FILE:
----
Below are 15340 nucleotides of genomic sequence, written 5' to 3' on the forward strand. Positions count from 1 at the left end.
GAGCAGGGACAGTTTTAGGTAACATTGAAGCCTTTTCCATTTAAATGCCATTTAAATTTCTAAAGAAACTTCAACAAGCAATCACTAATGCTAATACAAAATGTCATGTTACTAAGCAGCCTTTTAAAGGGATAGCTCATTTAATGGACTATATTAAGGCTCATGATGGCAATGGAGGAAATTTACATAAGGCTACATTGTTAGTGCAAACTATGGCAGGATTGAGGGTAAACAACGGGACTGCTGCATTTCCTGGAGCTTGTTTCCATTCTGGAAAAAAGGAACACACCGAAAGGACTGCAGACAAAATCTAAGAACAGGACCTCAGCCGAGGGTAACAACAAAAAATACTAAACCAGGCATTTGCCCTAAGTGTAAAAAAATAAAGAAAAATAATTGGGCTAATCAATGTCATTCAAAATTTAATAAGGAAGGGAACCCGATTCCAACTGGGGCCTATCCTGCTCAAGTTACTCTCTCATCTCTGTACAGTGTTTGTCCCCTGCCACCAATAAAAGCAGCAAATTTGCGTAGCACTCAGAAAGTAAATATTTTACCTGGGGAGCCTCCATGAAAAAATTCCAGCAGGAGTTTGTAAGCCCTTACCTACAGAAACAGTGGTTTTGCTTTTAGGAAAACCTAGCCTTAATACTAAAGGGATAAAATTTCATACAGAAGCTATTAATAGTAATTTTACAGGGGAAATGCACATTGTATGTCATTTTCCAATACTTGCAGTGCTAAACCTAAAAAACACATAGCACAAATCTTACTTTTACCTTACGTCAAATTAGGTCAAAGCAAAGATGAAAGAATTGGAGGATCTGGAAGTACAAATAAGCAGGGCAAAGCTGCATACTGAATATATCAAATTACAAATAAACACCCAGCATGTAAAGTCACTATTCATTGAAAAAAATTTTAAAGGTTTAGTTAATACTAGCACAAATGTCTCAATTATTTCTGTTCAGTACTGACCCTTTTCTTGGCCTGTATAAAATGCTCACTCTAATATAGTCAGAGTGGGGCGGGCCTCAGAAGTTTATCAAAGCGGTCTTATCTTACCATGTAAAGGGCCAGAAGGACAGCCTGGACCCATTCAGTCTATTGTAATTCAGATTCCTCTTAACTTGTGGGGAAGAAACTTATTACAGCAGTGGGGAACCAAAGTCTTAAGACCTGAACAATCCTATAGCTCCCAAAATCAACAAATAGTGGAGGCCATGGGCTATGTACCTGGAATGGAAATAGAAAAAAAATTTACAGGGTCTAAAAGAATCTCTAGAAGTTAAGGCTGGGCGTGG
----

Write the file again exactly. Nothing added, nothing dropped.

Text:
Below are 15340 nucleotides of genomic sequence, written 5' to 3' on the forward strand. Positions count from 1 at the left end.
GAGCAGGGACAGTTTTAGGTAACATTGAAGCCTTTTCCATTTAAATGCCATTTAAATTTCTAAAGAAACTTCAACAAGCAATCACTAATGCTAATACAAAATGTCATGTTACTAAGCAGCCTTTTAAAGGGATAGCTCATTTAATGGACTATATTAAGGCTCATGATGGCAATGGAGGAAATTTACATAAGGCTACATTGTTAGTGCAAACTATGGCAGGATTGAGGGTAAACAACGGGACTGCTGCATTTCCTGGAGCTTGTTTCCATTCTGGAAAAAAGGAACACACCGAAAGGACTGCAGACAAAATCTAAGAACAGGACCTCAGCCGAGGGTAACAACAAAAAATACTAAACCAGGCATTTGCCCTAAGTGTAAAAAAATAAAGAAAAATAATTGGGCTAATCAATGTCATTCAAAATTTAATAAGGAAGGGAACCCGATTCCAACTGGGGCCTATCCTGCTCAAGTTACTCTCTCATCTCTGTACAGTGTTTGTCCCCTGCCACCAATAAAAGCAGCAAATTTGCGTAGCACTCAGAAAGTAAATATTTTACCTGGGGAGCCTCCATGAAAAAATTCCAGCAGGAGTTTGTAAGCCCTTACCTACAGAAACAGTGGTTTTGCTTTTAGGAAAACCTAGCCTTAATACTAAAGGGATAAAATTTCATACAGAAGCTATTAATAGTAATTTTACAGGGGAAATGCACATTGTATGTCATTTTCCAATACTTGCAGTGCTAAACCTAAAAAACACATAGCACAAATCTTACTTTTACCTTACGTCAAATTAGGTCAAAGCAAAGATGAAAGAATTGGAGGATCTGGAAGTACAAATAAGCAGGGCAAAGCTGCATACTGAATATATCAAATTACAAATAAACACCCAGCATGTAAAGTCACTATTCATTGAAAAAAATTTTAAAGGTTTAGTTAATACTAGCACAAATGTCTCAATTATTTCTGTTCAGTACTGACCCTTTTCTTGGCCTGTATAAAATGCTCACTCTAATATAGTCAGAGTGGGGCGGGCCTCAGAAGTTTATCAAAGCGGTCTTATCTTACCATGTAAAGGGCCAGAAGGACAGCCTGGACCCATTCAGTCTATTGTAATTCAGATTCCTCTTAACTTGTGGGGAAGAAACTTATTACAGCAGTGGGGAACCAAAGTCTTAAGACCTGAACAATCCTATAGCTCCCAAAATCAACAAATAGTGGAGGCCATGGGCTATGTACCTGGAATGGAAATAGAAAAAAAATTTACAGGGTCTAAAAGAATCTCTAGAAGTTAAGGCTGGGCGTGG